# Flexible 2P TicTacToe

I have spent hours on this code. I am a beginner and open to advice and improvements. I've put # where I feel insecure about the code.

It lets you pick your marker, checks winner, checks draw, ask player if want to play again and checks if the square is occupied.

#TicTacToe
def drawBoard(board):
print('   |   |')
print(' ' + board[7] + ' | ' + board[8] + ' | ' + board[9])
print('   |   |')
print('-----------')
print('   |   |')
print(' ' + board[4] + ' | ' + board[5] + ' | ' + board[6])
print('   |   |')
print('-----------')
print('   |   |')
print(' ' + board[1] + ' | ' + board[2] + ' | ' + board[3])
print('   |   |')

game_board = ['#', ' ', ' ',' ', ' ',' ', ' ',' ', ' ',' ']

player1=''
player2=''

def setplayersmove(playermarker):
print("Select your marker: ")
playermarker = input(">  ")
return playermarker

def makemove(someone):
print("Enter a number 1-9 for your move: ")
movenum = int(input('> '))
if movenum < 1 or movenum > 9:
print("Number between 1 and 9 only.")
makemove(someone)
else:#makes sure the square is not occupied by ANYONE
if game_board[movenum] != player1 and game_board[movenum] != player2:
game_board[movenum] = someone
else:
print("Move already occupied. Try again: ")
makemove(someone)

def tryagain():
print("Try again?: Y/N")
ans = input('> ').lower()
if ans == 'y':
gamestart()
else:
exit(0)

def checkwinner():
if game_board[1] == game_board[2] == game_board[3] and game_board[1] != ' ':
print("We have a winner!")
tryagain()
elif game_board[4] == game_board[5] == game_board[6] and game_board[4] != ' ':
print("We have a winner!")
tryagain()
elif game_board[7] == game_board[8] == game_board[9] and game_board[7] != ' ':
print("We have a winner!")
tryagain()
elif game_board[1] == game_board[4] == game_board[7] and game_board[1] != ' ':
print("We have a winner!")
tryagain()
elif game_board[1] == game_board[5] == game_board[9] and game_board[1] != ' ':
print("We have a winner!")
tryagain()
elif game_board[2] == game_board[5] == game_board[8] and game_board[2] != ' ':
print("We have a winner!")
tryagain()
elif game_board[1] == game_board[2] == game_board[3] and game_board[1] != ' ':
print("We have a winner!")
tryagain()
elif game_board[3] == game_board[5] == game_board[7] and game_board[3] != ' ':
print("We have a winner!")
tryagain()

def checkdraw():#checking draw. Advice welcome here...
count = 0
for item in game_board:
if item != ' ':
count += 1
if count == 10:
print("---Game Drawn---")
drawBoard(game_board)
tryagain()

def gamestart():

global player1#ways to avoid using global?
global player2
global game_board

game_board = ['#', ' ', ' ',' ', ' ',' ', ' ',' ', ' ',' ']
drawBoard(game_board)
print("---Player I--- ")
player1 = setplayersmove(player1)
print("---Player II--- ")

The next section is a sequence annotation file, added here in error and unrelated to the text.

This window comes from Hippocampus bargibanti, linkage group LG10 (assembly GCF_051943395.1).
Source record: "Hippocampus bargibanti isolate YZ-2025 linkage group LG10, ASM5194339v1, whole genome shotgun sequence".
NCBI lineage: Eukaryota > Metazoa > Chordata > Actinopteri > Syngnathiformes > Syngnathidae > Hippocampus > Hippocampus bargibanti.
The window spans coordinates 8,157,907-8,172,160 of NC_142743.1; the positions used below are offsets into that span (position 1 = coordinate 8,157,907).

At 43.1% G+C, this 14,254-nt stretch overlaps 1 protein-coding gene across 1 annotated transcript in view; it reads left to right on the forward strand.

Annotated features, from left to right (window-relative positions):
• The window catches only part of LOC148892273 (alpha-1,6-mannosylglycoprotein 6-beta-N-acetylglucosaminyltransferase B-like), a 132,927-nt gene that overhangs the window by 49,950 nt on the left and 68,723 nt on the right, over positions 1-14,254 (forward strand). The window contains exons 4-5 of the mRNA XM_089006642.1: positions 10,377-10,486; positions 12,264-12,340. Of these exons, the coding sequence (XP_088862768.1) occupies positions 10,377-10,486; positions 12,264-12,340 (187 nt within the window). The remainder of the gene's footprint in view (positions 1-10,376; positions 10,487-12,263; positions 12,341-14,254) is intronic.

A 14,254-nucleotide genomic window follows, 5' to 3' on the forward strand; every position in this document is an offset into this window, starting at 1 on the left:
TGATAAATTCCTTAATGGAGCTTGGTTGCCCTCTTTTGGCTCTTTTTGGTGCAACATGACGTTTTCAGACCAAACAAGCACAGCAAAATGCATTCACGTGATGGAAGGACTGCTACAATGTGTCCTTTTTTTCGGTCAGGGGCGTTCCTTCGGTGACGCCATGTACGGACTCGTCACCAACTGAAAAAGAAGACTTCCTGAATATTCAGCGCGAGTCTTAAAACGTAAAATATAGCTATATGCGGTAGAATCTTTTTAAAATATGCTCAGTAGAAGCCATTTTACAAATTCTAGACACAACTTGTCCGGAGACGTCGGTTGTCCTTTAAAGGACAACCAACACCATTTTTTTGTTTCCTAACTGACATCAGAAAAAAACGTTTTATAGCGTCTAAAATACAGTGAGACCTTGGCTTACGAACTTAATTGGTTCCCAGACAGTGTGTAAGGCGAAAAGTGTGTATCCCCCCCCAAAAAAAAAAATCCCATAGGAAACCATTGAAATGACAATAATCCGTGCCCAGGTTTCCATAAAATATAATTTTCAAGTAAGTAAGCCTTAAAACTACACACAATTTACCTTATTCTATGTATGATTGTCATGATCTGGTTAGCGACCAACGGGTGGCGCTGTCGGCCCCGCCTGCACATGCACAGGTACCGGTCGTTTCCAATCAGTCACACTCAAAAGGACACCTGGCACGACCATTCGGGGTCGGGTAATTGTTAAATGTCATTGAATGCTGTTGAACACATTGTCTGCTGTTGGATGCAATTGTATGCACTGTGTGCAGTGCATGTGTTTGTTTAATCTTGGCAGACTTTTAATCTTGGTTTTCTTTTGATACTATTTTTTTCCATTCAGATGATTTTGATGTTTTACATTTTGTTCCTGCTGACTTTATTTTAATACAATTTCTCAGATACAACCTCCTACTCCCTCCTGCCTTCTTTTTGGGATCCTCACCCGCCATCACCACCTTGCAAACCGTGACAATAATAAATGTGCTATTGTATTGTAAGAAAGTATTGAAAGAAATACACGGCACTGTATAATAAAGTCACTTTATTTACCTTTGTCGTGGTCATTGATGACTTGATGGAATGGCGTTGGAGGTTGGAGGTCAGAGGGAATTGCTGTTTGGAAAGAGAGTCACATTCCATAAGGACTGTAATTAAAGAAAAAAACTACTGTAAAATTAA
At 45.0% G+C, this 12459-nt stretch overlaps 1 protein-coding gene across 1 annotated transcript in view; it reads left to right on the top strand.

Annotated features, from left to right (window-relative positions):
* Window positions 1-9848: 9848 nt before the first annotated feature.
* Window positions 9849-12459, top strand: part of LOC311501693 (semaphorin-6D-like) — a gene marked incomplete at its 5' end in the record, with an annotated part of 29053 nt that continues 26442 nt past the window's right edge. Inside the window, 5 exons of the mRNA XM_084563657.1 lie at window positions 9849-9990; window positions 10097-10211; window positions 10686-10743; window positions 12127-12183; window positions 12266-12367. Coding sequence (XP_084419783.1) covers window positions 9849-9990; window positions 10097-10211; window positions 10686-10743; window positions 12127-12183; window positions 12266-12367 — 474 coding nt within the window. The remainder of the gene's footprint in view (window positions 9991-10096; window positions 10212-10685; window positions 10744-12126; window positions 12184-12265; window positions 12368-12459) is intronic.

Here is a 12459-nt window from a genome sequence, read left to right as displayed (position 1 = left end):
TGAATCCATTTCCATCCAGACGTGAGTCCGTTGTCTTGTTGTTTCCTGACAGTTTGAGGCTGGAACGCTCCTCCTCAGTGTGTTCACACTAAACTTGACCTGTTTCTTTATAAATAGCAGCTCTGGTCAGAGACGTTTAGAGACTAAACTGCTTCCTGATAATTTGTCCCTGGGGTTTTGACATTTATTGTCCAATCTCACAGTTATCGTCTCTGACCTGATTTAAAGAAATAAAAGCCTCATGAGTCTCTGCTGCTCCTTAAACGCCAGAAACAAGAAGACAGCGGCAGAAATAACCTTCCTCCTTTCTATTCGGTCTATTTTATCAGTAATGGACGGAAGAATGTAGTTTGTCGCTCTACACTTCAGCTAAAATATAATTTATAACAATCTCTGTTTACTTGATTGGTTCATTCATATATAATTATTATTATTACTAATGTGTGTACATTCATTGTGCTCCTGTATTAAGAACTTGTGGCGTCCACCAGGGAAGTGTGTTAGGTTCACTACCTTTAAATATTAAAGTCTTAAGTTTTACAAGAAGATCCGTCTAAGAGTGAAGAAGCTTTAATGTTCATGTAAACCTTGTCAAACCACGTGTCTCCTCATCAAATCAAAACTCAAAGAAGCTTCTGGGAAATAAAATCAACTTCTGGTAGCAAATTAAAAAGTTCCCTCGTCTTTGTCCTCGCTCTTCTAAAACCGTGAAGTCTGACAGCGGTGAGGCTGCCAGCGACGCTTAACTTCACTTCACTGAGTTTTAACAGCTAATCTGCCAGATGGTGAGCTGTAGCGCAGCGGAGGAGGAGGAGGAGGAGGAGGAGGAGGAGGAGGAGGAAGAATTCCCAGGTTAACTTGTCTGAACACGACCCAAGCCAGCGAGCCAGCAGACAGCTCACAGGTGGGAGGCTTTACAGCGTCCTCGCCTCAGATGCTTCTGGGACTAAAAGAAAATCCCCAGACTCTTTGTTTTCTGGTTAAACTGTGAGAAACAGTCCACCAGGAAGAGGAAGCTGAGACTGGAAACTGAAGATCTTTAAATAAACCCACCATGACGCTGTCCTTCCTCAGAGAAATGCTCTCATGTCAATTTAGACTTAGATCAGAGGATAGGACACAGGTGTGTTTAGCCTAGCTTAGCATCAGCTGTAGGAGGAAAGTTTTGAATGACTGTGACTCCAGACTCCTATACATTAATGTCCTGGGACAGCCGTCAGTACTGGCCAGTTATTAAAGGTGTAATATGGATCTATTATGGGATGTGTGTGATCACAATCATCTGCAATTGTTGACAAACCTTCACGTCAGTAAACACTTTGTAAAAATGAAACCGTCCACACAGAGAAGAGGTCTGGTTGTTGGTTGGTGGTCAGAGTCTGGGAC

player2 = setplayersmove(player2)

gameon1 = True

while gameon1:
print("---Player I's Turn---")
makemove(player1)
drawBoard(game_board)
gameon2 = True
checkwinner()
checkdraw()

gameon1 = False

while gameon2:
print("---Player II's Turn---")
makemove(player2)
drawBoard(game_board)
gameon1 = True
checkwinner()
checkdraw()
gameon2 = False

gamestart()


You should code to make sure that user input doesn't break any assumptions you are making about the game. For example, I like the gimmick that the players can pick a symbol. However, you should make sure they pick a sensible one. What happens if they pick the same? What about if they pick space?

I would suggest that in the code you use fixed indicators, and replace them when you display them. If not, do some input validation to block weird choices.

As to your question about the draw detection, counting is standard. You could keep a variable to hold the count, and update it each time someone plays. That avoids most of the work recalculating each time.

Your technique for swapping between the two players works and is quite creative. However, I would strongly recommend that you have one outside loop to keep the game going and two distinct inner loops to get player input. This makes it clearer that the behaviour of the players is symmetrical.

Building on that symmetry, you could then have just one input loop and keep a variable recording whose turn it is.

You are making a common serious mistake that many Python beginners make: misusing functions as if they were goto labels.

Your functions should be more like setplayersmove(), which is the only function here that returns a meaningful value. For example, instead of your checkwinner(), you should have an is_won() function that returns True if the last player won:

def is_won():
"""Return True if the last player won."""
return (
game_board[1] != ' ' and game_board[1] == game_board[2] == game_board[3] or
game_board[4] != ' ' and game_board[4] == game_board[5] == game_board[6] or
…
game_board[3] != ' ' and game_board[3] == game_board[5] == game_board[7]
)


Observe that there is less code repetition, and that this function does exactly one thing. It doesn't decide what to do next — that's the caller's job.

• Thanks. Code looks much manageable. Is there a way to return a text string and boolean in is_won() function? May 19, 2018 at 4:07
• No, I don't advising returning both a boolean and a text string. Just let the caller decide what to do. May 19, 2018 at 4:09
• If I were to use return boolean instead of goto, I feel like I m very limited in terms of what I can do if it were to return True. For example I want the system to print out a statement if a player has won. May 19, 2018 at 4:13
• Like I said, do it in the caller. if is_won(): print('We have a winner!') May 19, 2018 at 4:16